Debates regarding state-level net metering policies and rates have been flaring up among electricity consumers, residential and commercial solar market companies, and utilities. All but four U.S. states had instituted net metering policies as of December 2014, via which a new breed of electricity ¨prosumers¨ are compensated for the emissions-free solar electricity they dispatch to power grids, according to the National Conference of State Legislatures.
The issue cuts across a wide range of key factors that will shape the way electricity is produced, distributed, bought, sold, and priced in the United States in coming years, including consumer choice, power market rate reform and the degree and extent of innovation, and competition in state and local energy and power markets.
Some 128 million Americans don’t have any choices when it comes to being charged for electricity based on the time of day it’s consumed. However, this model, proponents of ¨Time of Use¨ (ToU) pricing say, has been proven to reduce energy consumption and yield benefits to utilities as well as consumers.
A recently released research report from the Rocky Mountain Institute (RMI) titled “Alternative Rate Design Effectiveness” says regulators and utilities need to redesign rate schemes. RMI goes on to offer ¨long-term solutions¨ that can enable utilities, regulators, and stakeholders to design and evaluate ToU pricing schemes and demand-charge rates.
Matching consumer rate charges to load profiles
With ToU pricing, the amount consumers are charged for electricity corresponds with daily utility grid load profiles – in other words, it varies with time of use. Costs are higher for those consuming electricity during peak periods of demand and lower for those that do so during off-peak hours.
Discussion and debate regarding ToU pricing and net metering will play a big role in setting the course for U.S. socioeconomic development and environmental and public health and integrity for many years to come. The policies that result will have impacts on distributed renewable energy power generation and energy storage growth and development, as well as that for utility-consumer demand response (DR) initiatives, the path of greenhouse gas (GHG) emissions reductions, water use, and prospects for sustainable state and local economic and jobs growth.
¨California, Hawaii and, as reported Monday [May 9], New York want utility business models that look to the future, not the past,” according to Aspen-based RMI. “And notably, every utility executive speaking at the two largest energy conferences in April, Future of Energy Summit (BNEF) and ECO:nomics (WSJ), agreed that business model evolution is an urgent need.”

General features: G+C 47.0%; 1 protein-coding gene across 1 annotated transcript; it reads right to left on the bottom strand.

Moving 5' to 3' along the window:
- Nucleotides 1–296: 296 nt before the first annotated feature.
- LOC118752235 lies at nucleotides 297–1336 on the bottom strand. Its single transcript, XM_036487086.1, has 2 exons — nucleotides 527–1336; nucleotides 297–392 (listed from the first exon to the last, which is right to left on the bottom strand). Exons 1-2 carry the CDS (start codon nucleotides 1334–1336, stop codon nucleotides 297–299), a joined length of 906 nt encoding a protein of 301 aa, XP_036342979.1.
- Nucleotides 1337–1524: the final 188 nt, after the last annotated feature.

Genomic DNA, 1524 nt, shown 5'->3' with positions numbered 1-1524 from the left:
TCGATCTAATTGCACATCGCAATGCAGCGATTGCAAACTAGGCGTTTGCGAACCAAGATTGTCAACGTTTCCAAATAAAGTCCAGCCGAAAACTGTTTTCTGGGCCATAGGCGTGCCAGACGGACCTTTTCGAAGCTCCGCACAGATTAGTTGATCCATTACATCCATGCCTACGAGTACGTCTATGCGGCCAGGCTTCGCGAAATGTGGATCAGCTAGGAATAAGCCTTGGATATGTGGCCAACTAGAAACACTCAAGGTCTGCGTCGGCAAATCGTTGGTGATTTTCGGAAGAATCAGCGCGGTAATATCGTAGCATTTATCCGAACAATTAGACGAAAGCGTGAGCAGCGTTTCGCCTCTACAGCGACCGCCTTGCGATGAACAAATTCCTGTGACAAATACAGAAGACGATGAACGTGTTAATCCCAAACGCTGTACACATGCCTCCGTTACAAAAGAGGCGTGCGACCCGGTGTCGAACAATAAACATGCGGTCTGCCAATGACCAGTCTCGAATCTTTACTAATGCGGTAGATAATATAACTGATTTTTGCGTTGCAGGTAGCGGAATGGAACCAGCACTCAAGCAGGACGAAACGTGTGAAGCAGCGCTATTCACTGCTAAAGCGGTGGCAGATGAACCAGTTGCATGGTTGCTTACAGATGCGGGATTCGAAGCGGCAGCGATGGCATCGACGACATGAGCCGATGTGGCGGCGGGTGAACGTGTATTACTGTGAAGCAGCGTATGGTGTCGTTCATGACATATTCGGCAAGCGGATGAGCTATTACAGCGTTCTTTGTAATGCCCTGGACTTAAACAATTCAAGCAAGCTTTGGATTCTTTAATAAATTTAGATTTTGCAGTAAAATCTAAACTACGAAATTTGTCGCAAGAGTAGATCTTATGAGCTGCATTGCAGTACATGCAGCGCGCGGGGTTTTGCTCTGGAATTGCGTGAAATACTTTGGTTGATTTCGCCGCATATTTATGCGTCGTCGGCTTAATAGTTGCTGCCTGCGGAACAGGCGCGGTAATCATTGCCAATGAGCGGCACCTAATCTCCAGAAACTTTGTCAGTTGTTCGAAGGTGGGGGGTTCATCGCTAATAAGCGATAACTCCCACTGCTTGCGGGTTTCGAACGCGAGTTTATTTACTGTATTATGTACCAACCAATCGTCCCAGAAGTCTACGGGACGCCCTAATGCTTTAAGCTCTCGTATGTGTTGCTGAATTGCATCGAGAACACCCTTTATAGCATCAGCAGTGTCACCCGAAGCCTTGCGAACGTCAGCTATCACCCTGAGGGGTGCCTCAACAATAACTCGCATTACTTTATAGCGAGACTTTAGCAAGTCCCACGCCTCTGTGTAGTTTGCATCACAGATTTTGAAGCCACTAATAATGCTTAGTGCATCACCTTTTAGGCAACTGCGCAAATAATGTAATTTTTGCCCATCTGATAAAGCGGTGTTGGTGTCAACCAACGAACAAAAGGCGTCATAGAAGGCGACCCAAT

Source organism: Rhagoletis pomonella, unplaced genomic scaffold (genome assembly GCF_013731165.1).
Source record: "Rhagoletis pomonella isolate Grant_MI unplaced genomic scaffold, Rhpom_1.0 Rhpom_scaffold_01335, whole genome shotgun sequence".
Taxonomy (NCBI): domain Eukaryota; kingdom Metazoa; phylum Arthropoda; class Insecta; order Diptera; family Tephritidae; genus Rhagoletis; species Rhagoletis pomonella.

Rate Reform and New Business Models
Net metering and ToU pricing are two market-based mechanisms that serve as keys to grid modernization and realizing the potential benefits innovations in distributed clean energy technology afford, proponents assert. ¨Two types of alternative mass-market rate designs are often proposed to meet rapidly evolving customer needs in the near-term,¨ RMI highlights:
Two types of alternative mass-market rate designs are often proposed to meet rapidly evolving customer needs in the near-term, RMI explains:
- Time-based rates can provide more accurate price signals to customers, better reflecting the marginal cost of supplying and delivering electricity. These price signals may lead customers to change their consumption patterns to reduce both peak and total consumption.
- Demand charge rates can provide a price signal to reduce peak demand and can potentially allocate peak-driven costs more fairly. Customers may respond by changing their consumption patterns to reduce peak demand, flattening their load profile.
That said, utilities and regulators face a lot of uncertainty given the rapid rate of technological change and uptake of solar, wind, and other distributed renewable energy systems. Addressing this issue, the white paper brings together what RMI considers ¨best in class¨ examples that can be applied by any utility or regulator.
Among the cross-cutting benefits, ¨time-based rates can provide more accurate price signals to customers, better reflecting the marginal cost of supplying and delivering electricity,¨ the report authors contend. That information, in turn, can lead customers to change when and how much electricity they use so that both peak-period and total consumption are reduced. The change can also spread costs across utilities customer bases more equitably, according to RMI.
Importantly from utilities’ perspective, RMI concluded that the introduction of ToU pricing didn’t suffer from lack of utility customer acceptance in terms of enrollment and retention. RMI states:
“Empirical evidence shows that time-based rates have the potential to result in:
- Peak load reduction of 0–50%;
- Reduction in total energy consumption of 0–10%:
- Customer enrollment rates of 6–98% and retention rates of 63–98%;
- These impacts depend on key choices made in designing the rate.”